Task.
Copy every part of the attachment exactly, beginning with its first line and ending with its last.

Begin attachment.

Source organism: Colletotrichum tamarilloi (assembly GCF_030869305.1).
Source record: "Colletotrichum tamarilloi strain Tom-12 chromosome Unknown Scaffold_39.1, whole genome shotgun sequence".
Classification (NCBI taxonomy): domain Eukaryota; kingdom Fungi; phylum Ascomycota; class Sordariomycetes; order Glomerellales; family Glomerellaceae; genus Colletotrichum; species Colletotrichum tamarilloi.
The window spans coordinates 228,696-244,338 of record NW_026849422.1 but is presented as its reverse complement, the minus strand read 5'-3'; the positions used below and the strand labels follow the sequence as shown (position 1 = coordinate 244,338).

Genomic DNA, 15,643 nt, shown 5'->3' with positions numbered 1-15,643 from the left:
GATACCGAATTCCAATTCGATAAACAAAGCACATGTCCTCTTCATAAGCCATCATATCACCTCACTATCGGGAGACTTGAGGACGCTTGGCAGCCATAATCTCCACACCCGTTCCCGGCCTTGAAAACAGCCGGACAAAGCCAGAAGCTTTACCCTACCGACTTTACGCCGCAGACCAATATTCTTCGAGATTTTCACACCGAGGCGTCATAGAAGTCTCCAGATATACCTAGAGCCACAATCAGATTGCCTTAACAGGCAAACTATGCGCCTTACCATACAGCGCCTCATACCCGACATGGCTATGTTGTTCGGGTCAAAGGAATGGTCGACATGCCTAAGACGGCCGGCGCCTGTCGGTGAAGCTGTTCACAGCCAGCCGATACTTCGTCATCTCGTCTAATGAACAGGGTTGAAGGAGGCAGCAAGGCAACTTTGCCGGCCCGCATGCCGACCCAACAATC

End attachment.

Source organism: Colletotrichum tamarilloi (assembly GCF_030869305.1).
Source record: "Colletotrichum tamarilloi strain Tom-12 chromosome Unknown Scaffold_39.1, whole genome shotgun sequence".
Classification (NCBI taxonomy): domain Eukaryota; kingdom Fungi; phylum Ascomycota; class Sordariomycetes; order Glomerellales; family Glomerellaceae; genus Colletotrichum; species Colletotrichum tamarilloi.
The window spans coordinates 228,696-244,338 of record NW_026849422.1 but is presented as its reverse complement, the minus strand read 5'-3'; the positions used below and the strand labels follow the sequence as shown (position 1 = coordinate 244,338).

Genomic DNA, 15,643 nt, shown 5'->3' with positions numbered 1-15,643 from the left:
GATACCGAATTCCAATTCGATAAACAAAGCACATGTCCTCTTCATAAGCCATCATATCACCTCACTATCGGGAGACTTGAGGACGCTTGGCAGCCATAATCTCCACACCCGTTCCCGGCCTTGAAAACAGCCGGACAAAGCCAGAAGCTTTACCCTACCGACTTTACGCCGCAGACCAATATTCTTCGAGATTTTCACACCGAGGCGTCATAGAAGTCTCCAGATATACCTAGAGCCACAATCAGATTGCCTTAACAGGCAAACTATGCGCCTTACCATACAGCGCCTCATACCCGACATGGCTATGTTGTTCGGGTCAAAGGAATGGTCGACATGCCTAAGACGGCCGGCGCCTGTCGGTGAAGCTGTTCACAGCCAGCCGATACTTCGTCATCTCGTCTAATGAACAGGGTTGAAGGAGGCAGCAAGGCAACTTTGCCGGCCCGCATGCCGACCCAACAATC